The mother of the murdered gang rape victim in 2012 takes part in a rally protesting the release of the youngest of six men found guilty of the crime, in New Delhi on Monday.. (European Pressphoto Agency)

Two days after the juvenile convicted of participating in the fatal gang rape of a young woman in 2012 was released, Indian Parliament on Tuesday passed a controversial new law that will now try juveniles as adults if they are accused of committing brutal crimes like rape and murder.

The new law, however, will not apply retroactively and will not affect the youth who was released on Sunday after spending three years at a correction facility. Since then, protesters have demonstrated in the capital and questioned if India’s juvenile law had let him get away too easily. But critics say that the new law is a knee-jerk reaction to public anger on the streets.

The debate and passage of the new Juvenile Justice (Care and Protection of Children) Bill in Parliament occurred in the presence of the parents of the young woman who was fatally gang raped in 2012 in a moving bus in New Delhi.

The gruesome incident set off nationwide protests against rising sexual assaults on women in India, which led the nation to pass a tough anti-rape law just a few months later.

One of the six men who gang raped the young paramedical student in December 2012 was a teen, who was just a few months short of 18, the legal age of adulthood. He has since become a polarizing figure in India and has generated an angry debate and demands for urgent changes in the law. Many argued that the old law, which emphasized the merits of reformation, did not prove to be a strong deterrent.

The most contentious clause in the new law is that it will allow those between 16 and 18 to be tried as adults if they are accused of committing heinous crimes like rape, murder and acid attacks.

Under the new law, if a court sends juveniles to an adult court, they will be housed in an institution meant for adolescent offenders until they turn 21. After that, their behavior will be evaluated and the sentence can be reduced if there is evidence of reform.

The law also mandates that each district in India will set up juvenile justice boards and child welfare committees. Today, only six states have set up these boards.

The lower house of Parliament had passed the bill during its last session in May. Later it was stuck in the upper house, where Prime Minister Narendra Modi’s government lacks a majority.

But in a rare display of nonpartisan politics, lawmakers came together on Tuesday to pass what has come to be one of the most bitterly contested legal changes since the gang rape incident.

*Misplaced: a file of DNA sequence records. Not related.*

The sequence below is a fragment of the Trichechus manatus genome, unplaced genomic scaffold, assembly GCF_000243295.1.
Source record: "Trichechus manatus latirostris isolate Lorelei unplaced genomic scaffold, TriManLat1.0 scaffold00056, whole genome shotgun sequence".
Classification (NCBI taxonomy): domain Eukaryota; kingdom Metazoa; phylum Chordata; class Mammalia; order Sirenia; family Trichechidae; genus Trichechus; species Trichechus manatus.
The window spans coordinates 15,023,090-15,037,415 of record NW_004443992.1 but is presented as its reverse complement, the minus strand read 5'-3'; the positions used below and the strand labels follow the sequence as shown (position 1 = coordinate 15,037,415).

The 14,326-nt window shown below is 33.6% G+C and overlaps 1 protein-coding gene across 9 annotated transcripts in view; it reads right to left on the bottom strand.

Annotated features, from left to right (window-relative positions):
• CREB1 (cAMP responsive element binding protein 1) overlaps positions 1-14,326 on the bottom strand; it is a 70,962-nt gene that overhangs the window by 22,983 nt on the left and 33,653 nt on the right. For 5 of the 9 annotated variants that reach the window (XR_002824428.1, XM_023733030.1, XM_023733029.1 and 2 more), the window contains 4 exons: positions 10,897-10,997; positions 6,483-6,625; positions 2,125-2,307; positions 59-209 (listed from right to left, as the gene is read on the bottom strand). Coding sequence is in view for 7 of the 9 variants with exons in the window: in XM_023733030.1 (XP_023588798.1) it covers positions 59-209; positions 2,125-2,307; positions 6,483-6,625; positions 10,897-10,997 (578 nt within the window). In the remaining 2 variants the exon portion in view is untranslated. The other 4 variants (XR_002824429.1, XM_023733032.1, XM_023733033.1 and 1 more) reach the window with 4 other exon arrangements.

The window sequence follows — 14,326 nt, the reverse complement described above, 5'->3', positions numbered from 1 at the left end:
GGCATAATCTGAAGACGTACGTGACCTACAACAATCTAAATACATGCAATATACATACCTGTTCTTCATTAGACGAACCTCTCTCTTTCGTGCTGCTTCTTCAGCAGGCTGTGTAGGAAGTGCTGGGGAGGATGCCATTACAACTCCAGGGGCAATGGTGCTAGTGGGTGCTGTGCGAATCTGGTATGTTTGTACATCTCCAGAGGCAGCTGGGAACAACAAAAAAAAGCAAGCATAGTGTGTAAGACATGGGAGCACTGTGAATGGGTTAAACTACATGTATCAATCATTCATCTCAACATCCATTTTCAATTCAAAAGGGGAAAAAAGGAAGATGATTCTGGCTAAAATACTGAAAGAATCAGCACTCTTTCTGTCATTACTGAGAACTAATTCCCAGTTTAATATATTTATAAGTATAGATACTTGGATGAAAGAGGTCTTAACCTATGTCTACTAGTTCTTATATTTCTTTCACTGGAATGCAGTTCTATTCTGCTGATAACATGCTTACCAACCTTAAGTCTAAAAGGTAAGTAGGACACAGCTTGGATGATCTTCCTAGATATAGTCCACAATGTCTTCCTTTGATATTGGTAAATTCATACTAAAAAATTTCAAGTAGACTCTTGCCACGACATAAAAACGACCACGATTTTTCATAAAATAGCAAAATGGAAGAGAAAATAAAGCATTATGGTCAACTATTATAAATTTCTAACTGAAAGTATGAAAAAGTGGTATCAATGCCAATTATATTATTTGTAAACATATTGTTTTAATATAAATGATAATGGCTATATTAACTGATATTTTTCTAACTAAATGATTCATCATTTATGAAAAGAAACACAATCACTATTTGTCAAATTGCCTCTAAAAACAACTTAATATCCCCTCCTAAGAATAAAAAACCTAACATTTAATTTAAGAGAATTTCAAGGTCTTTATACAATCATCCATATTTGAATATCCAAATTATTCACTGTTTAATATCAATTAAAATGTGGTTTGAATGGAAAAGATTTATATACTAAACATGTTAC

Maneka Gandhi, the minister for women and child development, said in Parliament that the juvenile offenders today know that “nothing will happen to them, except a three-year stint in a reform school.”

“When they finish this, they will get money from the state to start their life properly,” Gandhi said. “And what do the victims get? Nothing. Remember, India is watching us."

Badrinath Singh, the father of the gang rape victim, told reporters outside Parliament: "My heart is satisfied. Even if my daughter did not get justice, this new law will be good for many women in the future."

Some child rights activists say the new law is draconian and that lawmakers had been coerced by the parents’ anguish.

They said that the new changes puts all children at risk and said that teens younger than 18 are often at a loss to understand the full implications of their actions.

“The discussion about the law should have taken place in a more informed and calm manner. But anger and grief seems to be the mood in the upper house,” said Anant Kumar Asthana, a child rights lawyer.

“A child is going to be at risk of being sent to an adult criminal justice system merely on the basis of an allegation,” Asthana added. “The very premise of this new law seems to be to cause maximum hardships to children in conflict with law. It is a law that seeks revenge on children.”

The government informed Parliament last week that there has been a jump of over 50 percent in crimes committed by juveniles between 2005 and 2014. But child rights activists said the rate of juvenile offence as a proportion of adult crime has been going down in recent years.

The victim’s parents had said that the release of the man, now 20, endangers the safety of all women in India. Last-ditch efforts to prevent the youth’s release from the correction facility were rejected by both the Delhi High Court and the Supreme Court.

But on Sunday, he did not walk free. Authorities have shifted him to an undisclosed nonprofit group where he will be assisted in rehabilitation and also kept under a watch for some time.

As the parents of the gang rape victim sat in the galleries listening to the five-hour debate in Parliament, lawmakers tried to balance their emotions.

“Is this a good bill? Is this a very good bill? Or is it an ideal bill? We would rather not wait indefinitely for an ideal bill,” said Derek O’Brien, a lawmaker with the Trinamool Congress. “This is a good enough bill for today.”